Art Rosenberg -- A True Visionary
While Art had vision and foresight, it was his passion and energy that most of us remember.
The UCC/business communications analyst community lost one of our own this past weekend, Art Rosenberg. I've known Art since the early 1990s, as we both covered the evolution of voice mail to the emerging market of "unified messaging" and then to "unified communications," a term that Art coined. I knew Art both as an analyst and as a friend, and was always impressed with his energy, passion, wit, and good humor.
What impressed me most about Art as an analyst was his vision and foresight. I'll never forget back in the late 90s, early 2000s, how he envisioned the future of what we now call smartphones, as well as unified communication. And yes, Art did indeed coin the term "unified communications."
In the late 1990s, the voice mail industry was transforming to unified messaging, thanks in part to Art's evangelism. Art and his colleague David Zimmer formed the Unified Messaging Consortium, focusing on the transition of voice mail to unified messaging to unified communications. Art and David worked with several conference organizations to present industry conferences to educate businesses, vendors, and service providers about this emerging market. As the Chairman of several of these conferences, Art invited me to participate as a presenter, and we even co-chaired some conferences together.
I'll never forget watching Art stand in front of the audience with a Palm Pilot in one hand and a mobile phone in the other, asking why he needed to carry around two devices instead of having the same functionality on a single device. He clearly saw the need for today's smart phones, as well as the integration of various silos to form unified communications solutions.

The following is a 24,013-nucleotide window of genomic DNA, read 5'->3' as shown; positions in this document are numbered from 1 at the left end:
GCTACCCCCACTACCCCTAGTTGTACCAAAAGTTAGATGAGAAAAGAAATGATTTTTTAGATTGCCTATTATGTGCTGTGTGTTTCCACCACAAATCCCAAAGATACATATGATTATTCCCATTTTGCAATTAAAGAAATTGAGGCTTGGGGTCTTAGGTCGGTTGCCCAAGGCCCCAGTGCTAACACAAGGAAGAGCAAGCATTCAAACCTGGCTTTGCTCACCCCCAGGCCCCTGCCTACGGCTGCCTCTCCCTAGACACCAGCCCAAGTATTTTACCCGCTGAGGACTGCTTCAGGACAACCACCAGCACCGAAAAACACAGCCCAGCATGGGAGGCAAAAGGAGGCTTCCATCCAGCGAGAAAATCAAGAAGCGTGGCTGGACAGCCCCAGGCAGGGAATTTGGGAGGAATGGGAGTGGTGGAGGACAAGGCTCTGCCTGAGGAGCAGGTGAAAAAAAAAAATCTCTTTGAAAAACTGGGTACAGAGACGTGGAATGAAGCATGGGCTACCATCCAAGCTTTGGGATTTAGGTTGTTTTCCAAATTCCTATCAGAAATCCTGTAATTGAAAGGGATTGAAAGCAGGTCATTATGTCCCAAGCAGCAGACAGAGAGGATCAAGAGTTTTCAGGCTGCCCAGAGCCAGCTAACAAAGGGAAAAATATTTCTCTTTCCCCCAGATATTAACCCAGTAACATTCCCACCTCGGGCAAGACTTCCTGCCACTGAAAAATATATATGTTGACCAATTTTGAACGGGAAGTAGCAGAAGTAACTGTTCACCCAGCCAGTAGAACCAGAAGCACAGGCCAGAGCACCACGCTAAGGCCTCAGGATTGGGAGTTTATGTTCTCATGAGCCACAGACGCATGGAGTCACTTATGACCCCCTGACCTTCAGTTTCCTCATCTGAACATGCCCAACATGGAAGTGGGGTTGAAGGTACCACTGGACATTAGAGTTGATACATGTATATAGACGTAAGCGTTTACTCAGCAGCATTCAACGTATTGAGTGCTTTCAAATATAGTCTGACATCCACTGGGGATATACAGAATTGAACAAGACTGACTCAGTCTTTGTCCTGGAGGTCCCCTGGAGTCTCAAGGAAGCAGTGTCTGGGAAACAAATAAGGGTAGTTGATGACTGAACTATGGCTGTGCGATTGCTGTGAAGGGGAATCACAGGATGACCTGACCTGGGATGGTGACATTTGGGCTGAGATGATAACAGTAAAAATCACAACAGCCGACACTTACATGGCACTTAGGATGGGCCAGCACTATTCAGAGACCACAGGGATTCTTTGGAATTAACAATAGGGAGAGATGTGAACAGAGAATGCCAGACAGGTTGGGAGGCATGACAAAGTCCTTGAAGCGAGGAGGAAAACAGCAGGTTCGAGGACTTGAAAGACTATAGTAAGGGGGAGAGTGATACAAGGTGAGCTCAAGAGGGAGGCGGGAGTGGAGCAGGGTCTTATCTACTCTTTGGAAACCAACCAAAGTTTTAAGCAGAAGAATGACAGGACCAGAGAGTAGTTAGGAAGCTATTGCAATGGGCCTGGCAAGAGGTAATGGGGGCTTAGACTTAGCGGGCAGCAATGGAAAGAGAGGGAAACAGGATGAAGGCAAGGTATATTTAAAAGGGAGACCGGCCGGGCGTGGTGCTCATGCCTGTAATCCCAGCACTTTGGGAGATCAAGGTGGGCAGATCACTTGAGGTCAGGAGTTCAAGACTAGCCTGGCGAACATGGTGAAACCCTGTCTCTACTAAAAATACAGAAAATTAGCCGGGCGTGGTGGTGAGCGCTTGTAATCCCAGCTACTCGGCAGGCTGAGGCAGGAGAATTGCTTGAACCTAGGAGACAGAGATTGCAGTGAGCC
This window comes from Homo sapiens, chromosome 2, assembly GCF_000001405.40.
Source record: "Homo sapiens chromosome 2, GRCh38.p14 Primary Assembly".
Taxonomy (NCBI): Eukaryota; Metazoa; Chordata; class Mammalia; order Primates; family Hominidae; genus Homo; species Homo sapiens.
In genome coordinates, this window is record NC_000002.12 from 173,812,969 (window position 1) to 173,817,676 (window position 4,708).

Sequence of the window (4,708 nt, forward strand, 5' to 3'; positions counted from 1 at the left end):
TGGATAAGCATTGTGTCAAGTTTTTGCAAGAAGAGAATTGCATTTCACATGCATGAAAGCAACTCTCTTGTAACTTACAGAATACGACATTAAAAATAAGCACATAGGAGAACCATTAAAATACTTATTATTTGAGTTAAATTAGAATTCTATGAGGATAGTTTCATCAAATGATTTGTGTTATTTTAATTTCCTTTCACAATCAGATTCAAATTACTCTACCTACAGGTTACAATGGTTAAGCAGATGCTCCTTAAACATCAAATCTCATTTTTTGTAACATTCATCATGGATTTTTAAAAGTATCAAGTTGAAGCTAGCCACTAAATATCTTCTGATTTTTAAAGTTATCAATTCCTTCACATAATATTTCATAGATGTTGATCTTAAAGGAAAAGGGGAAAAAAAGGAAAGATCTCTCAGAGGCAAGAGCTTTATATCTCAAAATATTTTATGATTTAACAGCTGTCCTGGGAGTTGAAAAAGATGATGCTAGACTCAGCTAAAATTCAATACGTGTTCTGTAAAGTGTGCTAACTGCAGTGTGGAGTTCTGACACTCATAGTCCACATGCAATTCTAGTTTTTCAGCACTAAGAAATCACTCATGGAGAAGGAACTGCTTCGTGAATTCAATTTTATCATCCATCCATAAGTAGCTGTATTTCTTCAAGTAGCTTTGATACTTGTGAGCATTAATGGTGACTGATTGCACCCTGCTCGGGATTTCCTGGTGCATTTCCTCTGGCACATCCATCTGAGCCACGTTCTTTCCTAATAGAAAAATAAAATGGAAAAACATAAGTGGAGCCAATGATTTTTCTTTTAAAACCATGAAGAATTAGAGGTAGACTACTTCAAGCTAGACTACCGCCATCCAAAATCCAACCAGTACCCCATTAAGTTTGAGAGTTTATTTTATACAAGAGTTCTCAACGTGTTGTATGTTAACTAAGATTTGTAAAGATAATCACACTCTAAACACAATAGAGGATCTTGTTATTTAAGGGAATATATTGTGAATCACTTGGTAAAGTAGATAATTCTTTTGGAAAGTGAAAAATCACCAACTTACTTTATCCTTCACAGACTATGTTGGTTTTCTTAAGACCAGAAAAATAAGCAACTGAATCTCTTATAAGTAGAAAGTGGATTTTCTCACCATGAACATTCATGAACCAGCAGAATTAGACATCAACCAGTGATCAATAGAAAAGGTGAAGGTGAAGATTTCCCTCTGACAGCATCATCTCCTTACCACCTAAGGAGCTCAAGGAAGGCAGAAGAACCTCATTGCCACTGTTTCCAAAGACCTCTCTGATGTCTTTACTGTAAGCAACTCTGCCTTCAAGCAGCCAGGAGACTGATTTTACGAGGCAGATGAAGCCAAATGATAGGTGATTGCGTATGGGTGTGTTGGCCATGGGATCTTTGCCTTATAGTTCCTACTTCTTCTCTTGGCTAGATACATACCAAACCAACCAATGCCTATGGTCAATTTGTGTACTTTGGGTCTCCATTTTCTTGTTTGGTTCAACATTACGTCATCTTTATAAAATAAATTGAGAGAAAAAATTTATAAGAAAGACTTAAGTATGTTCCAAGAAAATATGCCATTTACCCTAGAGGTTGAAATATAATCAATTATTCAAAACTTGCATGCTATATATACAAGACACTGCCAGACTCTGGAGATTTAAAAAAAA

While Art had vision and foresight, it was his passion and energy that most of us remember. Whether it was on stage, on a phone call, or in a comment response to an article, Art's passion for technology was clear. He truly cared about the evolution of technology and where it can take us. He wanted businesses to adopt these technologies not for any personal financial reasons, but because he believed it would help businesses and individuals be more productive and effective. He was a true evangelist. We would spend hours on the phone discussing what's required to help businesses understand the value of unified communications and contact center solutions and what challenges they need to overcome. He was passionate and enthusiastic about technology and how it can make the world a better place.
Art was a prolific writer, providing his insights in a number of publications and websites. He also posted comments to other analysts' articles, and was never shy about sharing his views. Unlike many other commenters, however, Art was always polite and respectful. Even when he disagreed with what someone wrote or said, he would never disparage anyone, and was always courteous.
I am privileged to have known Art for many years, and to have spent time with him on the phone, online, and in person at conferences. Art was a real class act, and we all have a lot to learn from him. Art will be missed, but certainly not forgotten.
Art Rosenberg contributed many great articles to No Jitter over the years, sharing his experiences with our readers through his frequent insightful comments as well. Art was a gem, and will be missed by many.